Inhibition of vacuolar ATPase subunit in tumor cells delays tumor growth by decreasing the essential macrophage population in the tumor microenvironment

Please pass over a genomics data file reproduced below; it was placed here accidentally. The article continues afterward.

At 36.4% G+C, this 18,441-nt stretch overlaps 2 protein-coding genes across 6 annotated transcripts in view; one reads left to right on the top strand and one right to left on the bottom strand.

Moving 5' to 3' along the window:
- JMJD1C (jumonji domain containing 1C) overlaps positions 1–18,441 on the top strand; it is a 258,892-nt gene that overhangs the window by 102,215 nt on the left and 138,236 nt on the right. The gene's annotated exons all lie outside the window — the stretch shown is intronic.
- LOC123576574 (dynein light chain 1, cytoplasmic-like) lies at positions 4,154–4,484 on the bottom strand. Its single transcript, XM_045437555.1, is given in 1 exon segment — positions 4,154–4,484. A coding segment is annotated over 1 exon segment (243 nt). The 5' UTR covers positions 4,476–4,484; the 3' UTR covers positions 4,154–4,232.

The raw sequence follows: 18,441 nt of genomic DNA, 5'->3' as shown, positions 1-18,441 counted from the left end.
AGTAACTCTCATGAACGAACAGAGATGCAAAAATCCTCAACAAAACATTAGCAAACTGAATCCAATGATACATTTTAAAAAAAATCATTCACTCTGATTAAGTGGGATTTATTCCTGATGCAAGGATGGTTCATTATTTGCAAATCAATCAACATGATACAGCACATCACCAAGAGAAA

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In cancer cells, vacuolar ATPase (V-ATPase), a multi-subunit enzyme, is expressed on the plasma as well as vesicular membranes and critically influences metastatic behavior. The soluble, cleaved N-terminal domain of V-ATPase a2 isoform is associated with in vitro induction of tumorigenic characteristics in macrophages. This activity led us to further investigate its in vivo role in cancer progression by inhibition of a2 isoform (a2V) in tumor cells and the concomitant effect on tumor microenvironment in the mouse 4T-1 breast cancer model. Results showed that macrophages cocultivated with a2V knockdown (sh-a2) 4T-1 cells produce lower amounts of tumorigenic factors in vitro and have reduced ability to suppress T-cell activation and proliferation compared with control 4T-1 cells. Data analysis showed a delayed mammary tumor growth in Balb/c mice inoculated with sh-a2 4T-1 cells compared with control. The purified CD11b+ macrophages from sh-a2 tumors showed a reduced expression of mannose receptor-1 (CD206), interleukin-10, transforming growth factor-β, arginase-1, matrix metalloproteinase and vascular endothelial growth factor. Flow cytometric analysis of tumor-infiltrated macrophages showed a significantly low number of F4/80+CD11c+CD206+ macrophages in sh-a2 tumors compared with control. In sh-a2 tumors, most of the macrophages were F4/80+CD11c+ (antitumor M1 macrophages) suggesting it to be the reason behind delayed tumor growth. Additionally, tumor-infiltrating macrophages from sh-a2 tumors showed a reduced expression of CD206 compared with control whereas CD11c expression was unaffected. These findings demonstrate that in the absence of a2V in tumor cells, the resident macrophage population in the tumor microenvironment is altered which affects in vivo tumor growth. We suggest that by involving the host immune system, tumor growth can be controlled through targeting of a2V on tumor cells.

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